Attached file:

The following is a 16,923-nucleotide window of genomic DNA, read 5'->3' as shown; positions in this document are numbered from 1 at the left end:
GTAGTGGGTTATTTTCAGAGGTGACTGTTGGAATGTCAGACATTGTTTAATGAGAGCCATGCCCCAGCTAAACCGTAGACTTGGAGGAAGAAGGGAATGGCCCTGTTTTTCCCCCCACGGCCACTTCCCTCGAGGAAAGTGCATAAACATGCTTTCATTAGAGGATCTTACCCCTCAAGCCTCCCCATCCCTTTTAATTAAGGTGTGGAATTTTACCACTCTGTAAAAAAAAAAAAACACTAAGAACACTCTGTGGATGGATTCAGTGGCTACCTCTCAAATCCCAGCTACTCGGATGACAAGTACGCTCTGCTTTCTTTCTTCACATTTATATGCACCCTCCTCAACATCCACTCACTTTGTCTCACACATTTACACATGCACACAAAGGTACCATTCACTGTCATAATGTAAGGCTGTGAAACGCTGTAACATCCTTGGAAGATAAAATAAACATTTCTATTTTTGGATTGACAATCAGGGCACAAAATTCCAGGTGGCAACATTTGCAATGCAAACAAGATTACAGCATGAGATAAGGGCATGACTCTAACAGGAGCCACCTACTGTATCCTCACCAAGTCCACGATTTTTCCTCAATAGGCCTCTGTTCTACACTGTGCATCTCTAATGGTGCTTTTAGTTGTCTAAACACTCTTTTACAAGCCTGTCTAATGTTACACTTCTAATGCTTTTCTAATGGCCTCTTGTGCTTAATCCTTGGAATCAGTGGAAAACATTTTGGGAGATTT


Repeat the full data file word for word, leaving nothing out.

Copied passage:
The following is a 16,923-nucleotide window of genomic DNA, read 5'->3' as shown; positions in this document are numbered from 1 at the left end:
GTAGTGGGTTATTTTCAGAGGTGACTGTTGGAATGTCAGACATTGTTTAATGAGAGCCATGCCCCAGCTAAACCGTAGACTTGGAGGAAGAAGGGAATGGCCCTGTTTTTCCCCCCACGGCCACTTCCCTCGAGGAAAGTGCATAAACATGCTTTCATTAGAGGATCTTACCCCTCAAGCCTCCCCATCCCTTTTAATTAAGGTGTGGAATTTTACCACTCTGTAAAAAAAAAAAAACACTAAGAACACTCTGTGGATGGATTCAGTGGCTACCTCTCAAATCCCAGCTACTCGGATGACAAGTACGCTCTGCTTTCTTTCTTCACATTTATATGCACCCTCCTCAACATCCACTCACTTTGTCTCACACATTTACACATGCACACAAAGGTACCATTCACTGTCATAATGTAAGGCTGTGAAACGCTGTAACATCCTTGGAAGATAAAATAAACATTTCTATTTTTGGATTGACAATCAGGGCACAAAATTCCAGGTGGCAACATTTGCAATGCAAACAAGATTACAGCATGAGATAAGGGCATGACTCTAACAGGAGCCACCTACTGTATCCTCACCAAGTCCACGATTTTTCCTCAATAGGCCTCTGTTCTACACTGTGCATCTCTAATGGTGCTTTTAGTTGTCTAAACACTCTTTTACAAGCCTGTCTAATGTTACACTTCTAATGCTTTTCTAATGGCCTCTTGTGCTTAATCCTTGGAATCAGTGGAAAACATTTTGGGAGATTT